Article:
North Shropshire by-election results: When will we know the winner?
Boris Johnson faces revolt by North Shropshire voters
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Tory MPs have held North Shropshire in some form since it first became a constituency in 1832, and an opposition candidate last held it in 1904. Boris Johnson’s recent crop of failures has unsettled the party, however, with residents losing confidence in the leader since disgraced former MP Owen Paterson resigned in November. The vote could have implications outside the constituency’s roughly 77,000 strong electorate, with the Prime Minister’s career hanging in the balance.
When will the North Shropshire by-election results come out?
North Shropshire voting started this morning when polls opened at 7am.
Voters are still filtering in and out of polling stations, as they won’t close until tonight at 10pm.
When the polls eventually shut for the night, people will likely need to wait a few hours until electors release the results.
They will only come once polling station staff have stopped tallying votes.
As such, there is no definite time when onlookers can expect the results.
And given the small-scale nature of the election, there won’t be an exit poll.
Going by previous by-elections, it could take several hours before North Shropshire constituents welcome their new MP.
Chesham and Amersham, a constituency of similar size with an electorate of around 71,000, declared its shock results early in the morning of June 17.
Liberal Democrat Sarah Green claimed the race at 2.01am, with party leader Ed Davey hailing her election as a “shockwave through British politics”.
Given the population similarities, people could expect results from North Shropshire around a similar time tomorrow morning.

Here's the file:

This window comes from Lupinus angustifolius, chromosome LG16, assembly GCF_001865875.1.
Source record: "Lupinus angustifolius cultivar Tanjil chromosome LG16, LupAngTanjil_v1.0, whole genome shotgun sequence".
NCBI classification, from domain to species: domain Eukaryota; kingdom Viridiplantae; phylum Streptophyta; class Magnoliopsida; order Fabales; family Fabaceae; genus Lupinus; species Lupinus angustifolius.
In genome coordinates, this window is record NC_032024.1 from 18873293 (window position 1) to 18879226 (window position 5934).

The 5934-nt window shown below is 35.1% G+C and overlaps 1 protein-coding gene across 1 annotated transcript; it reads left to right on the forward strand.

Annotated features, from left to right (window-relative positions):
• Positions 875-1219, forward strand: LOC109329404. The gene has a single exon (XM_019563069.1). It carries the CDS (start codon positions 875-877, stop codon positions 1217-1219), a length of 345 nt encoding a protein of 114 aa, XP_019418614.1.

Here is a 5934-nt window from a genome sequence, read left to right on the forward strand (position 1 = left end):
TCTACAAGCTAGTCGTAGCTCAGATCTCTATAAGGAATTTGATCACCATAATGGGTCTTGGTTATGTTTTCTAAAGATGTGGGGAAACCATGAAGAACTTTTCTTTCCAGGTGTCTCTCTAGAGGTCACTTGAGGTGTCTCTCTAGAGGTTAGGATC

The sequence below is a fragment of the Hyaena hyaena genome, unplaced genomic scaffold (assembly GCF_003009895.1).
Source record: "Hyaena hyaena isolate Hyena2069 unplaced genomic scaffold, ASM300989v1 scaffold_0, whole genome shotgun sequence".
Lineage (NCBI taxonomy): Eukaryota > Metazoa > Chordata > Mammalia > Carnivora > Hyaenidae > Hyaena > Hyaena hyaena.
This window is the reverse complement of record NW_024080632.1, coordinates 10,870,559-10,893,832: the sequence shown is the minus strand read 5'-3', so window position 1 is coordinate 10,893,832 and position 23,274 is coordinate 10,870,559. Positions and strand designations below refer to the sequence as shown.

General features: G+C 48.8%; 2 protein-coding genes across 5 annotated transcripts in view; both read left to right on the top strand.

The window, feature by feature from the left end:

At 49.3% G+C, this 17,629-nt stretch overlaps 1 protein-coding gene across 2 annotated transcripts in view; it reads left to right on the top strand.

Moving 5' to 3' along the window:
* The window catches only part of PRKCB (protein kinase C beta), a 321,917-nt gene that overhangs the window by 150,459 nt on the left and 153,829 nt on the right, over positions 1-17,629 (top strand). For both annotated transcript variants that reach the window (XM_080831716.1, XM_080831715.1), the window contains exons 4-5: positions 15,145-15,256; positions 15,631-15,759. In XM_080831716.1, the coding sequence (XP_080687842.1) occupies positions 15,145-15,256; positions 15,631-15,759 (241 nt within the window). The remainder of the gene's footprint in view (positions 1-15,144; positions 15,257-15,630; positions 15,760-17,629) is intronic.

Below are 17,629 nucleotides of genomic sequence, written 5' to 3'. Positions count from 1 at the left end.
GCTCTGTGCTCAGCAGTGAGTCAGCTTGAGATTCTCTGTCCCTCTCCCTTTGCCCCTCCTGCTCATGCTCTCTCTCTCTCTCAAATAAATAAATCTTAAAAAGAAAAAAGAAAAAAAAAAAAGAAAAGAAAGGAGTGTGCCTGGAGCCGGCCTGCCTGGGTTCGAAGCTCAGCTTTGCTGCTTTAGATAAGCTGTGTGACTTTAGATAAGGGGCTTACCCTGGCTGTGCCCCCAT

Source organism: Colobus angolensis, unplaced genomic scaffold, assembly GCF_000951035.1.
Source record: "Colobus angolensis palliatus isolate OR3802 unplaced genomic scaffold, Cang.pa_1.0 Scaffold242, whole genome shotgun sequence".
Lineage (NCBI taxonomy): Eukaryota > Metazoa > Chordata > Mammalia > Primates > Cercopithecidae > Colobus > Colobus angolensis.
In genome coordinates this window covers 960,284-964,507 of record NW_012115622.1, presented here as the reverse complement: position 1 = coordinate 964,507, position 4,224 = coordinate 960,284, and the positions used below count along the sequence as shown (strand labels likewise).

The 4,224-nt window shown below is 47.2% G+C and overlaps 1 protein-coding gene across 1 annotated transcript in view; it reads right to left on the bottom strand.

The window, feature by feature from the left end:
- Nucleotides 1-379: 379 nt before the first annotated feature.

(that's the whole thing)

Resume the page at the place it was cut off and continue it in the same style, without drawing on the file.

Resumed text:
They may also see a similar upset as the Conservatives fail to shake off recent scandals.
Controversies surrounding Downing Street Christmas parties and the Prime Minister’s conduct have cut through to the general population.
Tory candidate Neil Shastri-Hurst, a 38-year-old barrister, is among those feeling opposition on the ground.
He conceded a “real mix” of reactions on the campaign trail, and locals have cited Mr Johnson’s missteps as a reason to vote Lib Dem.
Retired headmaster David Griggs, 72, branded Mr Johnson a “clown for a prime minister”, and told The Times Mr Paterson “represented himself — not his constituents”.
Mr Shastri-Hurst has insisted local voters have their minds on “the future” rather than scandal, however.
Also speaking to The Times, he said they are more interested in “issues that affect their daily lives” rather than “goings-on at Westminster”.
Betting sites currently have the Conservatives odds on to win, with Coral putting the party on 4-6 and the Liberal Democrats on 11-10.
Labour is unlikely to make much of an impact with its 66-1 odds.
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